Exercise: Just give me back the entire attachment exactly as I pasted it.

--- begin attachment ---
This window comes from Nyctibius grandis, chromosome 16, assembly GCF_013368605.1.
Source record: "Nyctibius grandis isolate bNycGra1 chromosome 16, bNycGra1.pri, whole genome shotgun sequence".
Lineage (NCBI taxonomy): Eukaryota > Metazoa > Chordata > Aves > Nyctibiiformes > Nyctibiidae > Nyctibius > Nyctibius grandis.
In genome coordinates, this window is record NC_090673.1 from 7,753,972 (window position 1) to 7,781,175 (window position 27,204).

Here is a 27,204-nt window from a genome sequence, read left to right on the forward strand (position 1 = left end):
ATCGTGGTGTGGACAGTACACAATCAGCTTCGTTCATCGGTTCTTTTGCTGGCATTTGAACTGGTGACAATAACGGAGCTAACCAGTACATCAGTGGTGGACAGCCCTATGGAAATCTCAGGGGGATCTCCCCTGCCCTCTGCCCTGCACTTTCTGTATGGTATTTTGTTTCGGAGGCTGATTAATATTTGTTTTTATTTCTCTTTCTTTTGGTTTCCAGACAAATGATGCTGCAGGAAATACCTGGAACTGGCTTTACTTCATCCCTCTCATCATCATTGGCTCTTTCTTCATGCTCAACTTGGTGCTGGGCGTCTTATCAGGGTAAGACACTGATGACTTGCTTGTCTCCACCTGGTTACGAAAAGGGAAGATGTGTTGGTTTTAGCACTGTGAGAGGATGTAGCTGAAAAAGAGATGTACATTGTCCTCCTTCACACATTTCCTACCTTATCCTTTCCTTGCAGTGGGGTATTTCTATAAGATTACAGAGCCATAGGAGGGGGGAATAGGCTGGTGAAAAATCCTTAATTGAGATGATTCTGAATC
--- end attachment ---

This window comes from Nyctibius grandis, chromosome 16, assembly GCF_013368605.1.
Source record: "Nyctibius grandis isolate bNycGra1 chromosome 16, bNycGra1.pri, whole genome shotgun sequence".
Lineage (NCBI taxonomy): Eukaryota > Metazoa > Chordata > Aves > Nyctibiiformes > Nyctibiidae > Nyctibius > Nyctibius grandis.
In genome coordinates, this window is record NC_090673.1 from 7,753,972 (window position 1) to 7,781,175 (window position 27,204).

Here is a 27,204-nt window from a genome sequence, read left to right on the forward strand (position 1 = left end):
ATCGTGGTGTGGACAGTACACAATCAGCTTCGTTCATCGGTTCTTTTGCTGGCATTTGAACTGGTGACAATAACGGAGCTAACCAGTACATCAGTGGTGGACAGCCCTATGGAAATCTCAGGGGGATCTCCCCTGCCCTCTGCCCTGCACTTTCTGTATGGTATTTTGTTTCGGAGGCTGATTAATATTTGTTTTTATTTCTCTTTCTTTTGGTTTCCAGACAAATGATGCTGCAGGAAATACCTGGAACTGGCTTTACTTCATCCCTCTCATCATCATTGGCTCTTTCTTCATGCTCAACTTGGTGCTGGGCGTCTTATCAGGGTAAGACACTGATGACTTGCTTGTCTCCACCTGGTTACGAAAAGGGAAGATGTGTTGGTTTTAGCACTGTGAGAGGATGTAGCTGAAAAAGAGATGTACATTGTCCTCCTTCACACATTTCCTACCTTATCCTTTCCTTGCAGTGGGGTATTTCTATAAGATTACAGAGCCATAGGAGGGGGGAATAGGCTGGTGAAAAATCCTTAATTGAGATGATTCTGAATC